Micro-fishing Line Spool

I like to collapse my Soyokaze rod and keep my line attached to the tip while moving between fishing spots.  I have been using a piece of foam cut from a meat packing tray to wind the line onto, though light, it is a bit awkward with no means to attach it to the rod.  It tends to flop around while walking and also does not secure the collapsed rod sections to keep the tip section from accidently being exposed and broken.  I’ve been studying the spools designed for Tenkara fishermen for this same purpose and decided it was time to make my own after this style.

My micro-fishing setup typically includes a small float, some indicator beads and maybe a small split shot for weight.  I wondered if these might present some challenges for this system as a Tenkara line is “clean”of these hindrances.

I have a small wood lathe in the shop that I use to make game calls, flutes, bowls etc. and also had a few scraps of wood flooring left over from building our house.  This Chilean Cherry made a nice proto-type spool which I’ll take with me on my next trip.  The small float etc. on the line seem to do fine.  A couple design changes are already logged for the next version.

I believe it will work just fine for my micro-fishing and I also think it could serve the Tenkara fishermen as well.

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4 thoughts on “Micro-fishing Line Spool

  1. Arlan, that is absolutly beautiful. I hesitate to suggest any changes, but if you had more notches, strategically placed, you could wind your line so that your float was positioned in one of the cut-outs.

    Reply
    • Thanks Chris. I actually gave it a field trial this week in Ohio and it accomplished what I set out for it to do. I’ve been thinking about getting the float into one of the cutouts too! More notches is one way, but I think it might actually be easier just to move the float up or down the line to a position that works…… I really appreciate your thoughts and suggestions! – Arlan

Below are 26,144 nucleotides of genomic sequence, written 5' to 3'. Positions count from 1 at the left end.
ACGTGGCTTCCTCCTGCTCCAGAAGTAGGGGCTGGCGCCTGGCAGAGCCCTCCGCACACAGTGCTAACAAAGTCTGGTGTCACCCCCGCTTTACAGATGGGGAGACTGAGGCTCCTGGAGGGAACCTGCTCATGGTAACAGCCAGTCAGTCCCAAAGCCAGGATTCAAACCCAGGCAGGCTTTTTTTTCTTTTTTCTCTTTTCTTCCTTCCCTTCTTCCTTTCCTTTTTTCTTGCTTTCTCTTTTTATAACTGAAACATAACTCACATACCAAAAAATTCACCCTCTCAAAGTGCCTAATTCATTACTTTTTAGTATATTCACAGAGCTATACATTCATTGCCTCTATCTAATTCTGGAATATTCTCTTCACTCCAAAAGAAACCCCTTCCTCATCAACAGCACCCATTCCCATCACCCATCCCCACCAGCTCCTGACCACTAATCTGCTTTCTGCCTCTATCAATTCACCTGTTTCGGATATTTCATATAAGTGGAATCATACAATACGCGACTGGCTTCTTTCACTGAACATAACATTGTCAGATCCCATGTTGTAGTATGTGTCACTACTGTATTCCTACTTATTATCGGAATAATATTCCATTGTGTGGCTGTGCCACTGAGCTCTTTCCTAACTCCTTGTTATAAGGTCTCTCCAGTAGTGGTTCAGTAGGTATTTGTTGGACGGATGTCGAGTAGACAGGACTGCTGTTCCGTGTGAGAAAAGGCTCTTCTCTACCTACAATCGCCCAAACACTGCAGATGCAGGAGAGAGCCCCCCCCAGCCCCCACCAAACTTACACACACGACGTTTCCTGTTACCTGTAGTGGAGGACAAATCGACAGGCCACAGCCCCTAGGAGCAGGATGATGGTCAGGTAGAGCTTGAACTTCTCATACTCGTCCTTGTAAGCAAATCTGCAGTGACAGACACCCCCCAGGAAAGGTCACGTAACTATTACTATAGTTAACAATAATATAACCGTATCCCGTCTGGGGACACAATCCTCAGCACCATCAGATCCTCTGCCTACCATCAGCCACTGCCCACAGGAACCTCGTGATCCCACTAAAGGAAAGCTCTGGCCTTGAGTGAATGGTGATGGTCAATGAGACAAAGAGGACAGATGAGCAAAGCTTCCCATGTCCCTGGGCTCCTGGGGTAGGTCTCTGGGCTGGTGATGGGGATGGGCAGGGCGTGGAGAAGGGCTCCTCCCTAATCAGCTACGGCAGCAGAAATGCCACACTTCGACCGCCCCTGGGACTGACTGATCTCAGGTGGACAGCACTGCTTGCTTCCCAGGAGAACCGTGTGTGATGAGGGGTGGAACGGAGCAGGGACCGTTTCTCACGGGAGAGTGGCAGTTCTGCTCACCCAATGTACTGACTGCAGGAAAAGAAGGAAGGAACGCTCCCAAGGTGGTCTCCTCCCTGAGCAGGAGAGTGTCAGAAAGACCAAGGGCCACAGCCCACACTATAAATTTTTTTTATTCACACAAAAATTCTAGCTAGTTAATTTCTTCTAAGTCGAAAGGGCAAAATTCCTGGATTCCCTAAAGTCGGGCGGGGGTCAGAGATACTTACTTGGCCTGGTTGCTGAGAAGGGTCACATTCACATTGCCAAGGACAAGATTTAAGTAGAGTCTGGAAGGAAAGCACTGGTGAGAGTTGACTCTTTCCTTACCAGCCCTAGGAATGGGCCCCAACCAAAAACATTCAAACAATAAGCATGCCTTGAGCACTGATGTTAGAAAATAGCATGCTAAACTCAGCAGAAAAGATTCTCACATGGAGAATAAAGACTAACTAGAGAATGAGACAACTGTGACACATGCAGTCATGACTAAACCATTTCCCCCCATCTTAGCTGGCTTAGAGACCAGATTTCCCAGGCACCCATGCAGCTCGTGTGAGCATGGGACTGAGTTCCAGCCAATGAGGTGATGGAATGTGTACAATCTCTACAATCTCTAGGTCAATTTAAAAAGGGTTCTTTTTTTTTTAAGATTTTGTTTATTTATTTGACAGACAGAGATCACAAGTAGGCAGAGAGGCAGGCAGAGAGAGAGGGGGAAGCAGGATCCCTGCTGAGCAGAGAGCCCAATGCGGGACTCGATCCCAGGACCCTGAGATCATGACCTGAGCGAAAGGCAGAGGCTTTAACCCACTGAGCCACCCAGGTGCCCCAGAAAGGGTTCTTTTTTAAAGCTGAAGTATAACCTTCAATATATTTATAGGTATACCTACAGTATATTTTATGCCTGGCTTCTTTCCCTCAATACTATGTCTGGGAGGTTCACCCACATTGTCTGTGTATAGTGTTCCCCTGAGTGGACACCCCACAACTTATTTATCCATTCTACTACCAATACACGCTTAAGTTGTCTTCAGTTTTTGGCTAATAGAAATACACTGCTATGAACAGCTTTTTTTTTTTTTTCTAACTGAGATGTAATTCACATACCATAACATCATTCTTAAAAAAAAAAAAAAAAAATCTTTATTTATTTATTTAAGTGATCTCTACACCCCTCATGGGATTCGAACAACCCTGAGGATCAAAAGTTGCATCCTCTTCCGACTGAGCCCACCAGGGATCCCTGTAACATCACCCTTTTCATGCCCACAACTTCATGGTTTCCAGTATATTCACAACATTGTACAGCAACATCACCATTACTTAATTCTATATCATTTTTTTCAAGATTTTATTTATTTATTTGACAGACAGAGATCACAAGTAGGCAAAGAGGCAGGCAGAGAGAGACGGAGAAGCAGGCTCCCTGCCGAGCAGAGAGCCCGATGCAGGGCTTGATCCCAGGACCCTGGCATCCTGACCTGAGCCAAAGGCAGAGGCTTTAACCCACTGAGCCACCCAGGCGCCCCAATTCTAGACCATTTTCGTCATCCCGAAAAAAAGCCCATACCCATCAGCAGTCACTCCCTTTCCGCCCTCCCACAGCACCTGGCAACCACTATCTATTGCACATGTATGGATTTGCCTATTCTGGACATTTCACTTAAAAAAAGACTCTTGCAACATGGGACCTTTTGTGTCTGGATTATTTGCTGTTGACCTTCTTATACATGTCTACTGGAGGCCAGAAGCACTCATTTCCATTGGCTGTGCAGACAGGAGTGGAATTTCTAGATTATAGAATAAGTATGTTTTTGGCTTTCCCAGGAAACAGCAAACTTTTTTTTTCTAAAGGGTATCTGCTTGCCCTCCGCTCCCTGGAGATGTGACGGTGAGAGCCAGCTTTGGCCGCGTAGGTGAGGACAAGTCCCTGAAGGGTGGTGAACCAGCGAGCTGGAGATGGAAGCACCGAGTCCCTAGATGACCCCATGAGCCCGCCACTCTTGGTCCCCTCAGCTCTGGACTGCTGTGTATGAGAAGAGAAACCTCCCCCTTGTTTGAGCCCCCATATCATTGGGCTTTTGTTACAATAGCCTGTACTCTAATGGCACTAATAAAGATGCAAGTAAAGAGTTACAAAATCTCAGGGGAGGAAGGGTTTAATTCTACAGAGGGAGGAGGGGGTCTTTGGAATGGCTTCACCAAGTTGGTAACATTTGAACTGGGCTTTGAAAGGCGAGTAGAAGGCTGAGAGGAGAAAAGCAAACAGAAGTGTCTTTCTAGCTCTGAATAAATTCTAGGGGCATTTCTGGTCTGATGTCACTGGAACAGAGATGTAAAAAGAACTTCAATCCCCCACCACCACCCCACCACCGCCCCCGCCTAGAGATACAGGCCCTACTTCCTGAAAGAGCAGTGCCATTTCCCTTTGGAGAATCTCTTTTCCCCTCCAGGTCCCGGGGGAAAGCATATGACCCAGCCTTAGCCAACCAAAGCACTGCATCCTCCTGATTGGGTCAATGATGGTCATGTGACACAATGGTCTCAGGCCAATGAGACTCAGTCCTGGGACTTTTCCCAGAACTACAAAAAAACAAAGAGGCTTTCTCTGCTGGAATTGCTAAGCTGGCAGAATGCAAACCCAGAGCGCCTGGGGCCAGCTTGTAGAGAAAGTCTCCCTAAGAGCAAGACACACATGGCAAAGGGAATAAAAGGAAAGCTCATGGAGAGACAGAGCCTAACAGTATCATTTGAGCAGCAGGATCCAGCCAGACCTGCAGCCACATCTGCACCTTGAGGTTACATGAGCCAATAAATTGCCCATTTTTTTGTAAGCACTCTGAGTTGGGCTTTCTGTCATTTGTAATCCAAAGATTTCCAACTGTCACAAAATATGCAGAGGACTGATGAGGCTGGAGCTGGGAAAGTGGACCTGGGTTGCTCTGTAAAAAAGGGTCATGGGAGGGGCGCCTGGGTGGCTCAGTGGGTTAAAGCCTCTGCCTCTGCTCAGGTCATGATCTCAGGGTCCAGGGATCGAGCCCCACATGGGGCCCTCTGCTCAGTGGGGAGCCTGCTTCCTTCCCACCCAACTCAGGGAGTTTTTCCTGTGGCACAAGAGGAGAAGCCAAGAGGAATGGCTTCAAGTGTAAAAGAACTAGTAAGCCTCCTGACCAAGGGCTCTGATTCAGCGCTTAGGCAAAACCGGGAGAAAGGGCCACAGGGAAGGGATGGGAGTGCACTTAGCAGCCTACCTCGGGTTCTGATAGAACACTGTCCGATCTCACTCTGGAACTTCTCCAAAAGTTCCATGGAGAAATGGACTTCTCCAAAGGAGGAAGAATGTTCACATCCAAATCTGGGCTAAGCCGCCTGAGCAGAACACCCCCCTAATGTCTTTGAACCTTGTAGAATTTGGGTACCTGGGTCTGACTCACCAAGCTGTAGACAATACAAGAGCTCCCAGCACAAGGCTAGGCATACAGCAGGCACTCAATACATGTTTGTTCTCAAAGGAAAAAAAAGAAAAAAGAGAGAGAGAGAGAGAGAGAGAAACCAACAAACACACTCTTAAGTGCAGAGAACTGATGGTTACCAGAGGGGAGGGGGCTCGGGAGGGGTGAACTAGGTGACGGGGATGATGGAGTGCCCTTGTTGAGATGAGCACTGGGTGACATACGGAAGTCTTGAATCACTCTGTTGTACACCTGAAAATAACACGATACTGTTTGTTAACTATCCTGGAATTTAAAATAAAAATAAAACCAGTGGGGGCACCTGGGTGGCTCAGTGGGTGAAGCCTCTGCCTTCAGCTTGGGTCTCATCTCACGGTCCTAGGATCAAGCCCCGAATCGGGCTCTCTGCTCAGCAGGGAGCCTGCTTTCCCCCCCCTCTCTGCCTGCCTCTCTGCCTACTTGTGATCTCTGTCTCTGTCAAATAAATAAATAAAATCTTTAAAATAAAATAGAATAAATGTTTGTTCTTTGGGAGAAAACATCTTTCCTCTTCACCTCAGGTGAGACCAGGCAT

Reply
  2. TenkaraUSA makes a similar reel, of course (http://www.tenkarausa.com/product_info.php/products_id/68?osCsid=114d56d138ec067175327edc7ad3e95f). The hook/fly is placed into a notch, the line is wrapped around the spool and then wedged between the spool and and a ring of foam. You have metal rings for your hook/fly, but how then is the end of the line fastened onto or into the spool to keep it from unraveling? Would you consider selling some of these to a Tenkara angler who might prefer a piece of gear slightly more elegant than a piece of blue plastic?

    Reply
    • Thanks for visiting the site and taking a look at the spool. I studied photos of many and various Tenkara line spools, including the blue plastic one, in deciding on my approach. My intention was to use the small “V” notches on opposite ends to secure the tag end of the line. This will work fine, however, on this prototype, I made the notches a bit too wide and open. They hold the line, but not as securely as I would like. I believe a slit will be more effective and secure. Using wood, one has to consider the grain of the wood and strength of each component, so I’m limited a bit on configuration and location of “slits”! Mine was made for my micro-fishing line and a different configuration may be needed for securing the end of a Tenkara line. If one uses the spool to manage a line still attached to the lilian of the rod, then it would seem that the “tag end security” is less of an issue as it is held between the rod and the center hole of the spool.

      My intent with this prototype is to develop a functioning concept in wood that will then allow me to refine it more artistically and give me a “palette” for the carving I also enjoy. I’ll contact you to discuss your request. Thanks again for your interest. – Arlan

      Reply

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